by Mark Marone  |  July 31, 2020

Organizational purpose matters because it

  • Provides a guiding light for all activities and strategies
  • And It drives employee engagement

 

Rudderless Organizations DO Exist, and It’s More Common Than You Think

A few years ago, Harvard Business Review published a report titled, The Business Case for Purpose. While on the surface one wouldn’t think the topic would warrant an HBR research study, this effort uncovered some astonishing data.

Less than half the global executives surveyed (46%) said their companies had a strong sense of purpose. And only 38% of executives said their staffs had a clear understanding of the organization’s mission and a commitment to the company’s core values.

It’s bad enough that employees might be clueless about the mission of their organizations. But for the majority of executives surveyed to admit that their companies don’t have a strong purpose leaves one to scratch their heading wondering how does anyone know what to do, or when they succeed?

The problem, according to the authors, is that the business environment is now in a permanent state of disruption, leaving many organizations drifting randomly like a ship with no rudder.

A Strong Purpose Anchors Companies

Although the majority of executives had a dim assessment of their companies’ purpose, over 80% agreed that purpose-driven firms deliver higher quality products and services and enjoy greater customer loyalty and higher employee satisfaction.

Respondents also agreed that purpose-driven organizations fare better in a disruptive business climate by more easily weathering organizational transformations.

But how?

I’d argue the answer lies in the link between organizational purpose (what we call “mission”) and employee engagement.

Purpose-Driven Companies Also Drive Employee Engagement

Pride in organization is one of the top three drivers of employee engagement (Link to DC blog, Every Manager’s Guide to the Fundamentals of Employee Engagement). We measure it in terms of brand and reputation, mission and goals, culture, and core values.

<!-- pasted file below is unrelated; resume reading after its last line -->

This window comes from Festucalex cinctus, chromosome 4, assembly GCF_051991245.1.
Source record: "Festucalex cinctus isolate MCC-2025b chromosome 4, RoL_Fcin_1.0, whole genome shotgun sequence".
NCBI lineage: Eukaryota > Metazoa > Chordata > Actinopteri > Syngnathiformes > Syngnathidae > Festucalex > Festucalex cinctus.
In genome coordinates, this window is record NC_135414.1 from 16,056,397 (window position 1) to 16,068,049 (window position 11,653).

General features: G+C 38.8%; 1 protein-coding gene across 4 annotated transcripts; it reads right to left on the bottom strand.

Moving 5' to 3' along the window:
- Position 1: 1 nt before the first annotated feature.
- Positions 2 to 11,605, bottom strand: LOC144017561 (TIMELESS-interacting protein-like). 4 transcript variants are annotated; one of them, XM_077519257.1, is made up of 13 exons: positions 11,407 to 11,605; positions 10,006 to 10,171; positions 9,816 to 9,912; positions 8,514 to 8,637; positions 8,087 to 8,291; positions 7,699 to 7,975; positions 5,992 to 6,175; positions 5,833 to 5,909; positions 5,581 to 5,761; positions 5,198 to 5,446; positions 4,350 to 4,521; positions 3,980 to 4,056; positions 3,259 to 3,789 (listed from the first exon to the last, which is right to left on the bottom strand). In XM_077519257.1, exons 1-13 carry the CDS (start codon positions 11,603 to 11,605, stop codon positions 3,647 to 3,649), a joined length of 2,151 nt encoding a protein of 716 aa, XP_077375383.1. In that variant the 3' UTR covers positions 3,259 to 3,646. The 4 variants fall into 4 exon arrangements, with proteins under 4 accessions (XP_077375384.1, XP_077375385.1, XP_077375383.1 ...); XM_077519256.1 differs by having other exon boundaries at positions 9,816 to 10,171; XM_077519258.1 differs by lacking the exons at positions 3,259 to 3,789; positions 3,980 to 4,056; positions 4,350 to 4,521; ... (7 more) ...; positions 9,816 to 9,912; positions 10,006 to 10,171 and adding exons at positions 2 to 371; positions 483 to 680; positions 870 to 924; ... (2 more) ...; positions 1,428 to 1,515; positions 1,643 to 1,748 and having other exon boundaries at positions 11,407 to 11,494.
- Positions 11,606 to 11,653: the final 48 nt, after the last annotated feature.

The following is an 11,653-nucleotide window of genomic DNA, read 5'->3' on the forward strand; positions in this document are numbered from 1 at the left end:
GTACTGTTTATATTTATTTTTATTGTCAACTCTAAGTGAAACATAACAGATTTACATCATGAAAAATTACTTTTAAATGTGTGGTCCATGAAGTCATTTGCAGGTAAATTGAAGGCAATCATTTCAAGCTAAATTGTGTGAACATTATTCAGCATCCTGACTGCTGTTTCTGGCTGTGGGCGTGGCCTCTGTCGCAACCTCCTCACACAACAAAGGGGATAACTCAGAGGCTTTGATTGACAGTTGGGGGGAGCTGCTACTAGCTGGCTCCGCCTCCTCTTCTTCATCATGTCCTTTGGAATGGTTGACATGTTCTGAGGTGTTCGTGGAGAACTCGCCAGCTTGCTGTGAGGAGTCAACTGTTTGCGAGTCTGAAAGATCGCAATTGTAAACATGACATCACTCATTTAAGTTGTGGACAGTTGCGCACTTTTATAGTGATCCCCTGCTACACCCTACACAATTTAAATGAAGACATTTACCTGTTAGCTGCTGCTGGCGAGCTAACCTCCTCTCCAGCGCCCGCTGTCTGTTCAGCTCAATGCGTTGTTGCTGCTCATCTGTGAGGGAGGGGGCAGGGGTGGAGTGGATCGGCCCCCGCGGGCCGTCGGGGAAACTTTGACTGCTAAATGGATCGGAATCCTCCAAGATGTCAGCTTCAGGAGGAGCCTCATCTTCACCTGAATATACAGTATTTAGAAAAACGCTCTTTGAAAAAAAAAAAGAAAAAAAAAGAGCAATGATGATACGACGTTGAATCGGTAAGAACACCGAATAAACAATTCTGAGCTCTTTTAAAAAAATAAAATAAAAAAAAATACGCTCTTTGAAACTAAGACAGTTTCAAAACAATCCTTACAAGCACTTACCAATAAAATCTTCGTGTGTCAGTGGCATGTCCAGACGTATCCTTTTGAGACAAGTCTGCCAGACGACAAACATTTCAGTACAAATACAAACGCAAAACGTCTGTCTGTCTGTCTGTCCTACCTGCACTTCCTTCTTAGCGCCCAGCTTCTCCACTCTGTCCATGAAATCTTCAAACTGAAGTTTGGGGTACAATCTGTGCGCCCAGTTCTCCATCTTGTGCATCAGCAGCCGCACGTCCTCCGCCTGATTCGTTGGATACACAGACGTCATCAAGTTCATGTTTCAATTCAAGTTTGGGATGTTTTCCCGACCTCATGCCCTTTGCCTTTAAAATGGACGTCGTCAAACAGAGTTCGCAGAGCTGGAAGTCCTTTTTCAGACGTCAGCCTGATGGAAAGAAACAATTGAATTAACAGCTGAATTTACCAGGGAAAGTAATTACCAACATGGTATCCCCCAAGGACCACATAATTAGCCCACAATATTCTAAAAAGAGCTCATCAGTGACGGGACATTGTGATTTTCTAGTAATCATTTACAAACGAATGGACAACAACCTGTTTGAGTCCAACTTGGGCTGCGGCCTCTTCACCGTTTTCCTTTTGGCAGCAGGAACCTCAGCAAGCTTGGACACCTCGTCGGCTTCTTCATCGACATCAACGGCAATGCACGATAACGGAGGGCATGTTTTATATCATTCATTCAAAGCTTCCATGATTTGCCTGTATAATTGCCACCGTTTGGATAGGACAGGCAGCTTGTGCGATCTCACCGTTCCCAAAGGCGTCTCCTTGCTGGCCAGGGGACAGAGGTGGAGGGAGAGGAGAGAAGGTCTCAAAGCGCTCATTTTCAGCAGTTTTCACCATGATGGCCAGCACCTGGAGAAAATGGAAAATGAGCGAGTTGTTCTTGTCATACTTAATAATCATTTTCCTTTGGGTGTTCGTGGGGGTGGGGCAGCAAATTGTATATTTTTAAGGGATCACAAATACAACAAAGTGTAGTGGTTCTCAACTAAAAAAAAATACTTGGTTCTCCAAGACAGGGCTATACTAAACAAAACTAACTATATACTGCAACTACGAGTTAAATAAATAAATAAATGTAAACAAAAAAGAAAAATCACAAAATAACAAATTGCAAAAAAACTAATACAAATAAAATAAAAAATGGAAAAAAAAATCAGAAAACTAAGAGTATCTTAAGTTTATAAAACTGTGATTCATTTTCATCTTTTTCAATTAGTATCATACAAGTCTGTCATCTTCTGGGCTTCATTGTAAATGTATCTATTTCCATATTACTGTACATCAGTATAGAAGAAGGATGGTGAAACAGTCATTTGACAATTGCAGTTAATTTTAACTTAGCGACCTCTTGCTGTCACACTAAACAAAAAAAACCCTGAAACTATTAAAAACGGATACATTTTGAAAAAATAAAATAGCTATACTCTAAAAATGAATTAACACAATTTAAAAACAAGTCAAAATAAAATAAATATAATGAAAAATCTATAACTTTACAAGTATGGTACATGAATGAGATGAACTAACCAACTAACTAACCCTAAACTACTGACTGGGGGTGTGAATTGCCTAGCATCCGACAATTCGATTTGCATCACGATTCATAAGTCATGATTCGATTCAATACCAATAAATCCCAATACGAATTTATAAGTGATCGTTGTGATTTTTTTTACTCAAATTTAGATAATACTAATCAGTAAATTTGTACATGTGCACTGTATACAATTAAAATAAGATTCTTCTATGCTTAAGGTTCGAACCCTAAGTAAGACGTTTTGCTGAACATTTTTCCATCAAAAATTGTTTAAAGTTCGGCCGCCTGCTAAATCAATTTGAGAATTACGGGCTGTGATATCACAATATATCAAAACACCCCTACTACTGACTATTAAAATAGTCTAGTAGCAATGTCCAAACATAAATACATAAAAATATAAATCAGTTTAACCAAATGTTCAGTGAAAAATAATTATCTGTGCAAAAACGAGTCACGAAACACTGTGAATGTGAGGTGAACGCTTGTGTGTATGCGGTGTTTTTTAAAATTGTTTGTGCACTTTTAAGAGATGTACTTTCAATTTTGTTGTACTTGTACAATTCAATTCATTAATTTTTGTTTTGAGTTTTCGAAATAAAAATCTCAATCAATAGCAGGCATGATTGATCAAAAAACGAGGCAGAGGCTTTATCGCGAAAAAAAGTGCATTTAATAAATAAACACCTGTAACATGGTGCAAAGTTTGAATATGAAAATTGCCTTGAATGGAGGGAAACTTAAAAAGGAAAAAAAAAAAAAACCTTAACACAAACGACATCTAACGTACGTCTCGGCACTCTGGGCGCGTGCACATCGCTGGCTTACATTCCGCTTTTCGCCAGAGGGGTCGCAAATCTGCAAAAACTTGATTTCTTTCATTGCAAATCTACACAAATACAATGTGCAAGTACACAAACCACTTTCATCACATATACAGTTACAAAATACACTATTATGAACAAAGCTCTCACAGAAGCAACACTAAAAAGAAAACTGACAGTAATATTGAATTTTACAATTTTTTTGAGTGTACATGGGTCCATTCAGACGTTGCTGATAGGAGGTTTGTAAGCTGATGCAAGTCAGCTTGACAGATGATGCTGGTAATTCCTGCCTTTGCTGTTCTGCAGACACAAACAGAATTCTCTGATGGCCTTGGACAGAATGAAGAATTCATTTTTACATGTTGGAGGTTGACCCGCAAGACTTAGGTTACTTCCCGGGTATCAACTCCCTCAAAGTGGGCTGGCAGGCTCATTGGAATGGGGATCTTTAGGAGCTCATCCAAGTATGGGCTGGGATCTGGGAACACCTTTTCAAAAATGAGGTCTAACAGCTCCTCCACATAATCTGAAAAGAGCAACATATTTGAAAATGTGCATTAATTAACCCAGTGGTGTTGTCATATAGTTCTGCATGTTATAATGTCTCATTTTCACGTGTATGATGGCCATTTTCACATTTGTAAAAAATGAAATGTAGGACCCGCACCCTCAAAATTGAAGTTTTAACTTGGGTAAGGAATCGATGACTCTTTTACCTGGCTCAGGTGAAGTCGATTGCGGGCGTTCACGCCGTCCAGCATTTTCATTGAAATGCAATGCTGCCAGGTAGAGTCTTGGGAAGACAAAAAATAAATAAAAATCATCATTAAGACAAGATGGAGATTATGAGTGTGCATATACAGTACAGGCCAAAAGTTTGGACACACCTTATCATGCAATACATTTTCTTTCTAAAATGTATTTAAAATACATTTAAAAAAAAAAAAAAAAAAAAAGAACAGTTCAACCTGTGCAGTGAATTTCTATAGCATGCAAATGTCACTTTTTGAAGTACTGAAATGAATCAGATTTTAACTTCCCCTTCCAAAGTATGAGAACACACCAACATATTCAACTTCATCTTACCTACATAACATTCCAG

Every CEO knows that mission, in and of itself, doesn’t lead to outstanding performance. But employee engagement does. And the difference between fully engaged employees and all others on the question of organizational mission and core values is amazing.

Research we conducted in September 2018 shows that an impressive 83% of fully engaged employees strongly believe in their organization’s mission and goals—compared to 42% of partially engaged employees and 19% of actively disengaged employees. That’s almost twice as many fully engaged employees aligned with the organization’s mission as partially engaged employees … and four times as many fully engaged as actively disengaged employees.

In addition, 88% of fully engaged employees say they understand how the work they do fits with the organization’s overall mission. On core values, 78% of fully engaged employees strongly agree that their values are aligned with the values of their organization while only 13% of actively disengaged employees feel similarly. That’s a spread of a whopping 65 points.

Is not having an articulated and understood purpose negatively impacting your employee engagement levels?

A Company’s Mission Boosts Business Performance

Does purpose matter? Absolutely. But don’t lose sight of how it matters.

Mission can’t stand as just one more corporate communications initiative. It needs to be part and parcel of an overall organizational vision that’s grounded in a culture of employee engagement. Pride in organization, trust in leadership, and connectedness with immediate managers work together to impact employee engagement.

According to Gallup, organizations with fully engaged employees achieve earnings per share growth four times higher than their competitors. They also enjoy:

  • Increased productivity
  • Higher profitability
  • Better employee retention, and
  • Better health outcomes…among other benefits.

Consider how to better articulate your company’s purpose and mission. Codify it and ensure it becomes part of the language and dialog throughout the company. Top leaders must reinforce the message and most of all ensure that everyone in the organization understands how their job relates to the mission. Employees need to know that what they do makes a difference, but that’s a topic for another blog.

Written By

Mark Marone
Mark Marone, PhD. is the director of research and thought leadership for Dale Carnegie and Associates where he is responsible for ongoing research into current issues facing leaders, employees and organizations world-wide. He publishes frequently on various topics including leadership, the employee/customer experience and sales. Mark can be reached at mark.marone@dalecarnegie.com.

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